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Judge allows John Bolton's tell-all book to be published, torches him in process: 'Bolton was wrong'

'The horse, as we used to say in Texas, seems to be out of the barn'

Chip Somodevilla/Getty Images

A federal judge handed former national security adviser John Bolton a massive legal victory Saturday, ruling that the publication of Bolton's forthcoming tell-all book can move forward.

The Justice Department filed a lawsuit on Tuesday to stop the book's publication. They claimed the book's publication would jeopardize national security.

U.S. District Court Judge Royce Lamberth disagreed — although he did not let Bolton completely off the hook, either.

"While Bolton's unilateral conduct raises grave national security concerns, the government has not established that an injunction is an appropriate remedy," Lamberth ruled.

Ultimately, Lamberth said that stopping the book's publication would be impossible to enforce after Bolton's publisher revealed that hundreds of thousands of copies had already been shipped to book retailers. "The horse, as we used to say in Texas, seems to be out of the barn," Lamberth said ahead of a Friday hearing, Politico reported.

Still, Lamberth ruled that Bolton has potentially exposed himself to losing the book's profits, and even criminal liability, for not following the government's standard review process for books written by former government officials.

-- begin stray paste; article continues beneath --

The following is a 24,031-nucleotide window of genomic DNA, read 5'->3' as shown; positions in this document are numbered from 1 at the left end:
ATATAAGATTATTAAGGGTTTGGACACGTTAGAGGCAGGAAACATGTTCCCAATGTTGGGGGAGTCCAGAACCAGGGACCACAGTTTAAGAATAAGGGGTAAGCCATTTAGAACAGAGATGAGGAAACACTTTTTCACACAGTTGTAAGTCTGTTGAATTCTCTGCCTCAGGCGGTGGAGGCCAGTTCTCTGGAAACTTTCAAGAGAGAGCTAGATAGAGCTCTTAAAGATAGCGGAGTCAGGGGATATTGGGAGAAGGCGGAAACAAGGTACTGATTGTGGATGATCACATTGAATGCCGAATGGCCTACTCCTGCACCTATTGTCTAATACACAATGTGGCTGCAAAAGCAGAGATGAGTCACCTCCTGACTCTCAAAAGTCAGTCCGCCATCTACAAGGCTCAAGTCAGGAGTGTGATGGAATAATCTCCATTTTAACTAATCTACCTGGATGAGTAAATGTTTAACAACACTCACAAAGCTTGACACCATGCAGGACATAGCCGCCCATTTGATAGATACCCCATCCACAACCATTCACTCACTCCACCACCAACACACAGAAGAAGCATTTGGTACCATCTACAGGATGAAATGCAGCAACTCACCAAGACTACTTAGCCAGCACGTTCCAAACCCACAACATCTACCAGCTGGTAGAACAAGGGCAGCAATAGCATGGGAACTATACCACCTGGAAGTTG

Lambert ruled:

Bolton disputes that his book contains any such classified information and emphasizes his months-long compliance with the prepublication review process. He bristles at the mixed messages sent by prepublication review personnel and questions the motives of intelligence officers. Bolton could have sued the government and sought relief in court. Instead, he opted out of the review process before its conclusion. Unilateral fast-tracking carried the benefit of publicity and sales, and the cost of substantial risk exposure.

This was Bolton's bet: If he is right and the book does not contain classified information, he keeps the upside mentioned above; but if he is wrong, he stands to lose his profits from the book deal, exposes himself to criminal liability, and imperils national security. Bolton was wrong.

Bolton, however, asserts his book does not contain classified information.

Bolton's book, "The Room Where It Happened: A White House Memoir," will be released on Tuesday, June 23.

One last thing…
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